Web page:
Biden’s anti-inflation legislation to backfire – budget office — Analysis

The Inflation Reduction Act, which was signed into law Tuesday by US President Joe Biden, will impose additional taxes of about $20 Billion on the American middle class over the next ten years. This is according to the Congressional Budget Office. 

According to the Congressional Joint Committee on Taxation, this means that taxpayers with incomes below $200,000 will pay $16.7B more. While those who earn between $200,000-$500,000 would have to cover $14.1B more. Under the new legislation, wealthy taxpayers will contribute $180billion more. 

Biden pledged during his election campaign that the tax burden on the middle classes would be reduced. However, the Senate rejected an amendment which would have kept Americans earning less than $400,000 safe from the increased scrutiny of the Internal Revenue Service. Friday’s Inflation Reduction Act was approved by the House. Both houses passed the legislation along party lines with no Republican support. 

‘Something worse’ than recession coming – JPMorgan

To collect these new taxes, the bill allocates $80 billion for 87,000 IRS agents. While the Biden administration pitched the move as an effort to get rich Americans to pay their fair share, the CBO’s evaluation and the Joint Committee on Taxation suggest the new agents will be primarily tasked with extracting funds from small business owners and middle-class Americans. 

The Treasury Department has insisted this is not the case, telling Time Magazine that “This is completely inaccurate when you describe these resources as increasing audit scrutiny for the small business middle class..” However, Treasury Secretary Janet Yellen instructed the IRS commissioner last week to ensure that “any additional resources…shall not be used to increase the share of small businesses or households below the $400,000 threshold that are audited relative to historical levels,” meaning middle-income Americans will indeed face more audits – they’ll just be proportional. 

The IRS has approximately 78,000 employees. Therefore, the IRS could double in size with the addition of these new workers. However, the Treasury Department claims many of the new appointments are intended to replace employees who are about to retire, claiming the agency’s ranks will only grow by 30,000.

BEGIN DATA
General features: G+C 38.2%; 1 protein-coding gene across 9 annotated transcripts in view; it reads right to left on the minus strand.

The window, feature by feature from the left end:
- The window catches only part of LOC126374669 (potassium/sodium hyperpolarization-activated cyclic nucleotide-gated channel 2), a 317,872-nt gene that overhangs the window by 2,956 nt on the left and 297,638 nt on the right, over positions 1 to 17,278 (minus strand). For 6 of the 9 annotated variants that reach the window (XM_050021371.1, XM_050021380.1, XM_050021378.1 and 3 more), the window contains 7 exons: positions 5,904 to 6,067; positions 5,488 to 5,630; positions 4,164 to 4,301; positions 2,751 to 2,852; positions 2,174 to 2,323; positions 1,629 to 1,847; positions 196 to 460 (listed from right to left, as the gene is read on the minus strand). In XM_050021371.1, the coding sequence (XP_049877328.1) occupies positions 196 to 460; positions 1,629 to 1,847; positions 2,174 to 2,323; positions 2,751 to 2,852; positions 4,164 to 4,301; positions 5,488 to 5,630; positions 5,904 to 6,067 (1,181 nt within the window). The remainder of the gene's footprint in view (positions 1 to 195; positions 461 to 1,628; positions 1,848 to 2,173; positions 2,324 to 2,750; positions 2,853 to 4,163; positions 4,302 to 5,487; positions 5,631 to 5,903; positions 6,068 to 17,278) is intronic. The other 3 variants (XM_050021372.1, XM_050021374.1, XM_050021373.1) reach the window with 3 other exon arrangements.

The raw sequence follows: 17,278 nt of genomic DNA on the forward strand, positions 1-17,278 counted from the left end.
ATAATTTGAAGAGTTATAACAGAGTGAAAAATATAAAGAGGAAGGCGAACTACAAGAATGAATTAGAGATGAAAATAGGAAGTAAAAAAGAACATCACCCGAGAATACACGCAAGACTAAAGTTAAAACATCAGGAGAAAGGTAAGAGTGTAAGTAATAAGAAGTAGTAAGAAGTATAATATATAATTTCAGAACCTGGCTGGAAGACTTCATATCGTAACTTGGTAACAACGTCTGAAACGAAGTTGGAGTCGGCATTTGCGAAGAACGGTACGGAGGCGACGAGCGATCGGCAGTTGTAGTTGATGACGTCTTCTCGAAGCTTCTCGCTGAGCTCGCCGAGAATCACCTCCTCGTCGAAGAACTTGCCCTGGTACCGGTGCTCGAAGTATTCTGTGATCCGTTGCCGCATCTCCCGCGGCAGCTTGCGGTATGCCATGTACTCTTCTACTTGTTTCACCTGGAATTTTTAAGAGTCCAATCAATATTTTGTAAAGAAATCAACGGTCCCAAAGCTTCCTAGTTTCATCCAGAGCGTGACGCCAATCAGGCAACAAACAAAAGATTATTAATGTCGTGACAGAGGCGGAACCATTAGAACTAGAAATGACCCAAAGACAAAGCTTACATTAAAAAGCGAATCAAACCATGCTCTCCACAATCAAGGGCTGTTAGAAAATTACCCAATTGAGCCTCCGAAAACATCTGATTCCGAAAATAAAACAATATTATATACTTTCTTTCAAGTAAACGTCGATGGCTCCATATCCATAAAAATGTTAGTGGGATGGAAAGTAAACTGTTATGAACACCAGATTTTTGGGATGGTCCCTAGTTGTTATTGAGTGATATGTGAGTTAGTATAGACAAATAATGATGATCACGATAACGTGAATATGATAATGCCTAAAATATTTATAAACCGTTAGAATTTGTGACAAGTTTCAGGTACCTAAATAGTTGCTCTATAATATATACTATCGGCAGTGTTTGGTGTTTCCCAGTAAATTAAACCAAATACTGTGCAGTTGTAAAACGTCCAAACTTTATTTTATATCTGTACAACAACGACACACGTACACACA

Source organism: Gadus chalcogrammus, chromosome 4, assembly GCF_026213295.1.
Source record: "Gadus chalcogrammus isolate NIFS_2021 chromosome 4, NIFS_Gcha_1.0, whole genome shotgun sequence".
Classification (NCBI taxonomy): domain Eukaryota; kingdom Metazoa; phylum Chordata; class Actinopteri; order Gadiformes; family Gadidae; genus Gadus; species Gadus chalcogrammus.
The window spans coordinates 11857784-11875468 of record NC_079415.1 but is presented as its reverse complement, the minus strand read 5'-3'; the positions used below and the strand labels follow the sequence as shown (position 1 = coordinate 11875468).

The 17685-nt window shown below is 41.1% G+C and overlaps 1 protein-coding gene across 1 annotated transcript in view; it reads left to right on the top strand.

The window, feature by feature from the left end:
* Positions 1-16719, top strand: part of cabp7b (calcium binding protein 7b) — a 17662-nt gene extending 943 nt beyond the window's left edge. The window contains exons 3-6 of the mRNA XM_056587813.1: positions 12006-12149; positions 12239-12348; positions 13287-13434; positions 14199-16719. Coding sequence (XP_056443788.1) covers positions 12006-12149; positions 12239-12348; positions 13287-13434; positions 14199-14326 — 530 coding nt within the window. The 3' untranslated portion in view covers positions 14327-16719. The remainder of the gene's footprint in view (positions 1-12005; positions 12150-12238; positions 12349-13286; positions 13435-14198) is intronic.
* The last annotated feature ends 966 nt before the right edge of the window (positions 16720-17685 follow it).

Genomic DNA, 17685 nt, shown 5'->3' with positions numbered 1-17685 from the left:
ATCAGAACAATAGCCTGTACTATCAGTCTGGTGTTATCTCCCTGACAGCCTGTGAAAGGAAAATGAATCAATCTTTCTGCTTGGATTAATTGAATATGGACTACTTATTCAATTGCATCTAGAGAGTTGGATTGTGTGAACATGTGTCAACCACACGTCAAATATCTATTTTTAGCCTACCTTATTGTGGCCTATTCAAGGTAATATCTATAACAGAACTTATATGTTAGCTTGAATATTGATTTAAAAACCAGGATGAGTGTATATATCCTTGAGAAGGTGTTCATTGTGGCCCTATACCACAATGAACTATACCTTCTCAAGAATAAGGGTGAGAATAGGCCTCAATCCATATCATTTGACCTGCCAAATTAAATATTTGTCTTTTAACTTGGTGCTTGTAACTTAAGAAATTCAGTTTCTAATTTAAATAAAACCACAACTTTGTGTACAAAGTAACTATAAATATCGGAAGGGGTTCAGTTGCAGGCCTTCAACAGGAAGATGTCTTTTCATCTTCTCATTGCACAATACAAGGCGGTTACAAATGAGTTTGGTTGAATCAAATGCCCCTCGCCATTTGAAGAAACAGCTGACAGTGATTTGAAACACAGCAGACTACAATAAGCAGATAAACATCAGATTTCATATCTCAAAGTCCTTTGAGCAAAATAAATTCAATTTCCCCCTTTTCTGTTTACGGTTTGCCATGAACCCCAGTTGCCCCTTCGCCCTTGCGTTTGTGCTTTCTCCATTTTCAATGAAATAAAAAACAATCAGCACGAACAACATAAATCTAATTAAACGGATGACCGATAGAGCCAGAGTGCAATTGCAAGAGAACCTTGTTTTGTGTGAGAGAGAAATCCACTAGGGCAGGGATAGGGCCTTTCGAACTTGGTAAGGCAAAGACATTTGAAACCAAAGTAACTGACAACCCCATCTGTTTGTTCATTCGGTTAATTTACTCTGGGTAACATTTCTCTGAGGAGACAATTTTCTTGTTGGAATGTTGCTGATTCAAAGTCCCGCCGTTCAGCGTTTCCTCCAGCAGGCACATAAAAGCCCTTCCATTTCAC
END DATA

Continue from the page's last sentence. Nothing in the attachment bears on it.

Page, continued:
A job posting from the IRS specifying agents must “Be armed with a gun, and ready to resort to deadly force when necessary” raised eyebrows across the internet. The listing was later edited to remove the part about “The deadly force,” though screenshots of the original remain available on social media.  

US tax collector prepares new agents to use ‘deadly force’

The Biden administration has seen inflation hit 8.6% in May, a new record high for the country. This is a forty-year high. While the president has blamed Russian President Vladimir Putin and the Covid-19 pandemic for the country’s financial woes, his political opponents have pointed to his “Reckless” spending as the primary reason for the economy’s downward spiral. Since his election, the president has passed many trillion-plus spending programs, but his most important initiative, Build Back Better, which was $3 trillion in value, died due to lack of support from his party. It was a part of the bill that has been rewritten into this current one. 

Despite its name, the Inflation Reduction Act won’t actually lower inflation, according to numerous economic experts, including the Penn Wharton Budget Model and the CBO itself. Penn observed that the legislation’s impact on inflation would be “Statistically, statistically distinct from zero,” though nevertheless arguing it would yield “Higher wages, lower government debt and higher total factor productivity, all leading to lower GDP,” while the CBO described its impact as “negligible.”

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